It may be a bit of an exaggeration to say Spuds was "universally condemned." I know that Strom Thurmond did not like him, and neither did the Center for Science in the Public Interest. But ancient teetotalers and busybody killjoys aside, there must have been some people who liked the TV spots featuring Spuds, which were breathlessly narrated by Lifestyles of the Rich and Famous host Robin Leach. The campaign was credited with helping boost sales of Bud Light by 20 percent between 1987 and 1988. I myself do not recall being offended by the ads, notwithstanding their allusions to bestiality, so much as annoyed by their ubiquity and their implication that there was anything enjoyable about drinking Bud Light, a blatant lie that may very well have led impressionable youth astray.

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  1. I never understood using a dog to sell bottled water.

    1. I think it’s a subtle hint as to what Bud Light is made from.

      1. Truth in advertising!

  2. the universally condemned Spuds McKenzie

    I think this may be the first time I have encountered anyone condemning Spuds MacKenzie.

    And the notion that young people need any enticement other than “it gets you drunk” to drink is pretty ridiculous.

    1. Did we have Bud posters that made us drink, or did we acquire the posters (which were free) because we already drank?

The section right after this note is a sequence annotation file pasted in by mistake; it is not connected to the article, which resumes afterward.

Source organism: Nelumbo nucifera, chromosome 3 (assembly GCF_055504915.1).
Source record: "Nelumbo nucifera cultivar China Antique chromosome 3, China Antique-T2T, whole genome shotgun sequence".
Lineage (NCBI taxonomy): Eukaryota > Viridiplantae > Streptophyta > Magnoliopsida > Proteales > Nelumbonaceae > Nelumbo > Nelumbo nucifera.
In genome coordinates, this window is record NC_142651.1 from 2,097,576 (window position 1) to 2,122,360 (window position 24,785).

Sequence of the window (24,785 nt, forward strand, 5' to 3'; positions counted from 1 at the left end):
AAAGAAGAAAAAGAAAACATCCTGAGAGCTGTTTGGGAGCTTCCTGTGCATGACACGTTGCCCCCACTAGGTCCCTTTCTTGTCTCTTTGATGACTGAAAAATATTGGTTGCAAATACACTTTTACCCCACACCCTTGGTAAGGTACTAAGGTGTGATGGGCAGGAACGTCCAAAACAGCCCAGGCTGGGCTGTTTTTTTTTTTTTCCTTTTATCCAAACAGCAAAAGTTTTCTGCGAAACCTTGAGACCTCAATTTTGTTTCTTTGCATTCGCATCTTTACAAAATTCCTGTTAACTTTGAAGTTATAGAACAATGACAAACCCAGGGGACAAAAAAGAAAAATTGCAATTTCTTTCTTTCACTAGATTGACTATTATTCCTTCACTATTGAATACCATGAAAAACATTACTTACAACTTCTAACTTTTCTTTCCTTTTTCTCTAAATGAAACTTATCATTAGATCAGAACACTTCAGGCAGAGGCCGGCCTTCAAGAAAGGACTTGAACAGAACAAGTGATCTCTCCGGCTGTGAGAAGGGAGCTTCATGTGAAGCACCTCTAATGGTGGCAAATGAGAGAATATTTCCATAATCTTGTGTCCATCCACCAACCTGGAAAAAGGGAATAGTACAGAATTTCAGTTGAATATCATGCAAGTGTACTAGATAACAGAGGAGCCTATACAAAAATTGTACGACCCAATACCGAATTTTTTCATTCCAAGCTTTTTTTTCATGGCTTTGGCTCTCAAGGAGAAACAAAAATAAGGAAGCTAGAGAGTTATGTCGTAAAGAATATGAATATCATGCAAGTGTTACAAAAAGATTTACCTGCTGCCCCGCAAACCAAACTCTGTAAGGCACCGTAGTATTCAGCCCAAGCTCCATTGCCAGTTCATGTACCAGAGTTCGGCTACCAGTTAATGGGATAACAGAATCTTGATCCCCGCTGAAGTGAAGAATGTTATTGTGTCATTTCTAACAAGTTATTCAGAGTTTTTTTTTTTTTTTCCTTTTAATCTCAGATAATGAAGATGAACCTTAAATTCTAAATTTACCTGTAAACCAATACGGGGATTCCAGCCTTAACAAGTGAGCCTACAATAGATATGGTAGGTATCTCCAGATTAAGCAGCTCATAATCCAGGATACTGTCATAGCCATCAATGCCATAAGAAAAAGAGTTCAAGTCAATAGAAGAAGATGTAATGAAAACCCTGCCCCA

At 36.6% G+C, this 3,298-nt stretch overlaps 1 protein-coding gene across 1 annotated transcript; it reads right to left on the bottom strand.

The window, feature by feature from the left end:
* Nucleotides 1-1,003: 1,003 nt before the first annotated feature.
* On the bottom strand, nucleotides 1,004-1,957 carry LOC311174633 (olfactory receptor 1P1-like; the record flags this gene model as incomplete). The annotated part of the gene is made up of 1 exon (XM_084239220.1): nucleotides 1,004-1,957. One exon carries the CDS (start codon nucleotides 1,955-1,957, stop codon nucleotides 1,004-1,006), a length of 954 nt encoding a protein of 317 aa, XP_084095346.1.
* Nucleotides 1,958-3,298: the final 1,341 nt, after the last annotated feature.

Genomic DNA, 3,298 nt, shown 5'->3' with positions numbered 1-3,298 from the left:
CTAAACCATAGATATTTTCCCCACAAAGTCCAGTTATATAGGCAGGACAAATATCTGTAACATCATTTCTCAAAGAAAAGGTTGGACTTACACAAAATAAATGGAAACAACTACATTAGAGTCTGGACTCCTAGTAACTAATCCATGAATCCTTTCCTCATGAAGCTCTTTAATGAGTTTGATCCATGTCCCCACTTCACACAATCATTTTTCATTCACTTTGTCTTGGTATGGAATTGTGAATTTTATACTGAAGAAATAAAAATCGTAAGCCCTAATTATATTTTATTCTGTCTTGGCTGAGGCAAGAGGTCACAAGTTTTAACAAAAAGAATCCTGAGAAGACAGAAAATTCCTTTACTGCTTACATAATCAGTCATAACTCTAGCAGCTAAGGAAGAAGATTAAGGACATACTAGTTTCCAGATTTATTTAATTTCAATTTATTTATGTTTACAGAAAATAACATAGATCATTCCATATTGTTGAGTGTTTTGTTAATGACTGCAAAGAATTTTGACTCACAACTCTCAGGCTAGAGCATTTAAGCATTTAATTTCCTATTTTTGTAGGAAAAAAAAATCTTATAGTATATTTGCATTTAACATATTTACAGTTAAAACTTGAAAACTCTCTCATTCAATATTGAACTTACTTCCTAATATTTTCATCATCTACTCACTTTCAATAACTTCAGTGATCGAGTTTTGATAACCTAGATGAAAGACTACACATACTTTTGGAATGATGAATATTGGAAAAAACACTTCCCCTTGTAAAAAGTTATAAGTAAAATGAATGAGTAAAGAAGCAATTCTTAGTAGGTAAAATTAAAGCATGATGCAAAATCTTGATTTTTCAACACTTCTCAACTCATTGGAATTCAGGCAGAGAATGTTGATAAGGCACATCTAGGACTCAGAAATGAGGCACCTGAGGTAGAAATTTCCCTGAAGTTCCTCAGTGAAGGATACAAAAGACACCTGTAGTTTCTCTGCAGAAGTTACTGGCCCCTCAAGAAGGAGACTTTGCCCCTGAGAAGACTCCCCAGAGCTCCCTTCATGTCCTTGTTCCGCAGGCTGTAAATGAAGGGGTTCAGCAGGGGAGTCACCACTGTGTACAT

1. Or was it the bikini girls and the funny dog on them? They could have been advertising Coca-cola (or shredded wheat) and been as entertaining.

        1. It was their perms.

    2. I seem to vaguely recall some minor pearl clutching at the time, but certainly nothing that would rise to the level of “universally condemned.” Maybe universally condemned in the circles that pearl clutching killjoy fuckwads like this Michael Scippa asshole travels in, but among normal people, not so much.

    3. My 16 year old son went directly out and bought a 6 pack of bud light after watching that commercial.

      1. Just kidding – we live in Minnesota, where God and Andrew Volstead are in league with one another to deprive us of alcohol every seven days.

        1. That’s what Hudson, Wisconsin is for!